‘Battery assemblers need to import inputs at five percent duty’
Offorjoma Alex Joseph is managing director/CEO Forgo Battery Limited Company. In this interview with SIKIRAT SHEHU, Offorjoma urges the government to reduce the import duty of battery inputs to five percent to cut production costs and sustain the industry, which has only two players in the country.
Tell us a bit about Forgo Battery.
Forgo battery Limited is an innovative company that has been at the forefront of assembling quality batteries in Nigeria. Our company started operations in November, 2015. Our factory, located in Ilorin, Kwara State, deals mainly in batteries and is committed to soaring higher.
There is a perception that auto products in Nigeria cannot compete with those from outside the country. How true is this?
Battery is not a very complex product. Besides, we have a team that knows the pros and cons of it. We are backed by foreign technical partners, meaning we are focused at delivering the best quality that can compete anywhere in the world. Nigerian batteries have very good quality and can compete much better in the local and international markets. In fact, it is the even that ones that come in here than cannot compete with ours.
How do you intend to expand your company’s capacity and sustain standards?
We are thinking seriously about expansion, which is why we could also see the threat. Take note that government has made policies through the National Automotive Council and the like to improve the assembly of vehicles in Nigeria and make vehicles affordable, while creating jobs through the National Industrial Revolution Plan.
We are going along with that dream of the government and if they could support us by way of patronage, expansion is not a problem. The major issue is to start out well, which Forgo has done. We started well and we are committed to soaring higher. We hope government would listen to the challenge, which is majorly the influx of substandard products. There is a need to restrict importation through the land borders. We are going to increase our volumes, which is our dream.
To maintain set standards is not a problem for us because we are passionate about good quality products, not just in terms of battery assembly but quality batteries that people can use and be happy with.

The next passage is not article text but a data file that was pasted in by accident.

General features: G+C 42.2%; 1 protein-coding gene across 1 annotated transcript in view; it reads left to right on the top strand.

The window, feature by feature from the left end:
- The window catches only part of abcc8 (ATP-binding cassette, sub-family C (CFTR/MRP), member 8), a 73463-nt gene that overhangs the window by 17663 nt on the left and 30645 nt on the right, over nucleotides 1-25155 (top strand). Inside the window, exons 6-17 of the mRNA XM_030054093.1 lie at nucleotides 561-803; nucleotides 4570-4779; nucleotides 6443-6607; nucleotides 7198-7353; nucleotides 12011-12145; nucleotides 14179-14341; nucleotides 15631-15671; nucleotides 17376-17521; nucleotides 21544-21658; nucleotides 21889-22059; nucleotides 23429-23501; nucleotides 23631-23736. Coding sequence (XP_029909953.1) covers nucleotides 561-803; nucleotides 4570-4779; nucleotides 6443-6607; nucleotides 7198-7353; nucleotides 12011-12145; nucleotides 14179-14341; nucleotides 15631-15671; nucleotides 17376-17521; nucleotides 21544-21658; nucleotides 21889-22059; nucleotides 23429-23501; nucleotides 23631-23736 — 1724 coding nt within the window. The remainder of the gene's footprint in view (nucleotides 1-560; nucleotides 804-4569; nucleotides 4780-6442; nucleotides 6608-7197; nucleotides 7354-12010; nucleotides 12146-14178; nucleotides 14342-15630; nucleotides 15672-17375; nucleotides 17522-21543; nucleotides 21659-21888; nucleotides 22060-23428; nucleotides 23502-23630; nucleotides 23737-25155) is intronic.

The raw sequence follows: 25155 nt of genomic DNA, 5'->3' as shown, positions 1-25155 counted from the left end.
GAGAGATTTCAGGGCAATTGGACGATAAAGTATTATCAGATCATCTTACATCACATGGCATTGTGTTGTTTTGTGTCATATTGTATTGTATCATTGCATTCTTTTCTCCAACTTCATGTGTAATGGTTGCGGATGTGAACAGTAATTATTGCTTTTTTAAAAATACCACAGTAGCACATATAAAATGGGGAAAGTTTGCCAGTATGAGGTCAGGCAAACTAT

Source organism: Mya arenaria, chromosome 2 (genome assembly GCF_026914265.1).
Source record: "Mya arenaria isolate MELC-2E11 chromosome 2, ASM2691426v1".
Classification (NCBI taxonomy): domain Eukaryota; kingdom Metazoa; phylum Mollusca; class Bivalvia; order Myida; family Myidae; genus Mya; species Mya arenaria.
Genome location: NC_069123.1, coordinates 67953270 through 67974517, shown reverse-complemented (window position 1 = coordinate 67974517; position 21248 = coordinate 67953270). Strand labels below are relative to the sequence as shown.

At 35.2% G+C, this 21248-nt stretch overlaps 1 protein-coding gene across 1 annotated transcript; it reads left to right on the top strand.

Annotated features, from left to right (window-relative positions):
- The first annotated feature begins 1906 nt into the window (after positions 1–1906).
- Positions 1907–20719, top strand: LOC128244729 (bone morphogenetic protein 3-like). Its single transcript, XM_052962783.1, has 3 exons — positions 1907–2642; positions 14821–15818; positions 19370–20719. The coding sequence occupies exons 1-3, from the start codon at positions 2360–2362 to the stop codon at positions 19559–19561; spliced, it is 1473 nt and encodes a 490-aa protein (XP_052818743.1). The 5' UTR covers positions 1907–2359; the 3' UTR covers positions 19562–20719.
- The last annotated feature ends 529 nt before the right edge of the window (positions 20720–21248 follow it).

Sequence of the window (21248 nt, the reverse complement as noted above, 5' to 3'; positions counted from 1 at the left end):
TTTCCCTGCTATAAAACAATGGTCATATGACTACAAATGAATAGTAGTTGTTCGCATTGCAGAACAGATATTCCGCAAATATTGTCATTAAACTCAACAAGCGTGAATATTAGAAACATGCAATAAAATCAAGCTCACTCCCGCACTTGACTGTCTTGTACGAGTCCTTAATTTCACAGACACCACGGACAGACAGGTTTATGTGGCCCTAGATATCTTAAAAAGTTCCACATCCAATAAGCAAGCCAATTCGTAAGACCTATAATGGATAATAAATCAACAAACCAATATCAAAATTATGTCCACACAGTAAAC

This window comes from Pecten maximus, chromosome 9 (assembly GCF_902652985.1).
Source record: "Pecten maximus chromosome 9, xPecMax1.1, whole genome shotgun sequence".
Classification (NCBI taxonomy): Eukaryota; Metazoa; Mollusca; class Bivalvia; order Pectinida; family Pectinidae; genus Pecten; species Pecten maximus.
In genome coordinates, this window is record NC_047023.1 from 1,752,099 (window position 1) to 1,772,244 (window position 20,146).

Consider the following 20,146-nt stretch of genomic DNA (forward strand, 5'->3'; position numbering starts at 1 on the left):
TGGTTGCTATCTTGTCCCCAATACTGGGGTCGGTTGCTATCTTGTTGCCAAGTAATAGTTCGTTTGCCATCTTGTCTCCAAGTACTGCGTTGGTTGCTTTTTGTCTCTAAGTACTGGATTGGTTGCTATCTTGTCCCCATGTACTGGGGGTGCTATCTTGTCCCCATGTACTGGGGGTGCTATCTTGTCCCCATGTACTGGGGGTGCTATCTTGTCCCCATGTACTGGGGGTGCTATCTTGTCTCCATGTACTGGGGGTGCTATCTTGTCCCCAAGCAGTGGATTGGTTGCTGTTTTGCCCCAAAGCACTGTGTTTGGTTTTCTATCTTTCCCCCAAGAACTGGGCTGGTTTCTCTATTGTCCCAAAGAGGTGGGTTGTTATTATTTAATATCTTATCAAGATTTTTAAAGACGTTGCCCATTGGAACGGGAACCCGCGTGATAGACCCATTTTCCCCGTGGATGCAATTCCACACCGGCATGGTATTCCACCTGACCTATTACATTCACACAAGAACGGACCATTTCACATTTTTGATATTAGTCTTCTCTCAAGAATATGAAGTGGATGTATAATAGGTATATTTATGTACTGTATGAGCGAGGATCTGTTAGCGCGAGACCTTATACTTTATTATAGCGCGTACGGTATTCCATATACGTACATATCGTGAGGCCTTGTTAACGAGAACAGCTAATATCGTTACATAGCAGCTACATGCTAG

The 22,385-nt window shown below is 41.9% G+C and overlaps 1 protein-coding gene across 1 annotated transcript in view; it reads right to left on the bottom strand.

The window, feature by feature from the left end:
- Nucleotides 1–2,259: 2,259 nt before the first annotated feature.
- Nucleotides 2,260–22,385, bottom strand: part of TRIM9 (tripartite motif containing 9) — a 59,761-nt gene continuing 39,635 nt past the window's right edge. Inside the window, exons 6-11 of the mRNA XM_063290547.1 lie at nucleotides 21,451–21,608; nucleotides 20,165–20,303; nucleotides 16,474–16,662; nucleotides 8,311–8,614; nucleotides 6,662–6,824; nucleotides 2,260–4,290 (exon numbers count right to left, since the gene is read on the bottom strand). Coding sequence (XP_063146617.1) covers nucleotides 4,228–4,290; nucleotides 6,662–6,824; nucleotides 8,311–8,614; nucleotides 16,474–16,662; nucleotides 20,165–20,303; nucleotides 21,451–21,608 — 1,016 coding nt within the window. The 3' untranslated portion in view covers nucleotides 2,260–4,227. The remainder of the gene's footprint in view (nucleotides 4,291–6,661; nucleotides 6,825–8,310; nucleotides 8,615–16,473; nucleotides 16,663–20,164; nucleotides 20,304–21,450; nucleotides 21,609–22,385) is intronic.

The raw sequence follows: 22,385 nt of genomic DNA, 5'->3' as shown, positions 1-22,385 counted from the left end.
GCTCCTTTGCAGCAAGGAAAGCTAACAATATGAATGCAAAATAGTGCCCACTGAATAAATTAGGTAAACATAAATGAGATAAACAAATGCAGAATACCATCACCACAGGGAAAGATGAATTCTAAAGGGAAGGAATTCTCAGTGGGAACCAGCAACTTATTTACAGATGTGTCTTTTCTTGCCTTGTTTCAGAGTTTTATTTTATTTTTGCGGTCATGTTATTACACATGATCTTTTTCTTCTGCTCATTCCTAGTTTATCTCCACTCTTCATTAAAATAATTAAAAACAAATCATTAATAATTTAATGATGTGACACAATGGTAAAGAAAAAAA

So, we wish the Standards Organisation of Nigeria (SON) can regulate imported products by ensuring they reach acceptable standards.
How does ease of doing business in the country affect the auto industry in which you play?
Actually, we import a large number of plates and assemble them here. The raw material for batteries is lead, which is said to be available here in Nigeria but not yet tapped. Battery plate is the soul of the battery and we really need local inclusion in the industry.
The cost of the lead material required for battery assembling is 70 percent of the total, among other inputs such as labour, power and accessories that are readily here. Of course if you have something locally available, it is not wise to import them.
We are hoping to do backward integration to source lead here in the future when they are developed for exploration.
What are some of the challenges facing your industry?
Challenges are always there, such as high cost of operation, foreign exchange instability and the rest. The automotive battery assembly is a difficult industry because in this country with teeming population, there are just two batteries assemblers, which show you how difficult the industry is. That is why many people do not want to do this business.
In the past, we have up to eight battery companies at different towns but they have wound up. We found out that there are policy somersaults and lack of support from government. There has also been reduction of import duty for finished batteries, chasing local assemblers out of the market.
For us, that thing remains there and what we face presently is not something we can continue to operate with.
To what extent have adulterated products smuggled into the Nigerian market impacted your business?
If you know the quantity of batteries that come into Nigeria, you will agree with me that this is a serious threat.
We are happy that the SON has risen up to its challenge to raid the market of substandard products.
From our findings, the bulk of batteries in the market are not known by SON, which means they are smuggled in through the land borders.
What specific policy does your sector need?
What Forgo is asking from the government is that there should be a holistic policy. In the National Automotive Policy that has been gazetted, there is a provision in SKD 1 and 2 that some assemblers can even import finished batteries at a rate as low as 10 to 5 percent, whereas even for our raw materials that are being imported, we pay equally 10 percent duty.
Therefore, we think if some parts of that policy accept 5 percent import duty for finished batteries, then they will never look inwards, since the cost is going to be more.
We think government should also encourage the vehicle assemblers to look inwardly for battery sourcing and let us also enjoy the five percent for importation of products which also add value. This will enable vehicle assemblers to find battery assembled in Nigeria at moderate prices. They do not have to export that version of the job to the foreign companies.
We are pleading with government to restrict battery importation from Nigeria seaport. Restricting it from the border will be a policy that will protect us.
They should intensify efforts in ensuring that quality products are in circulation.
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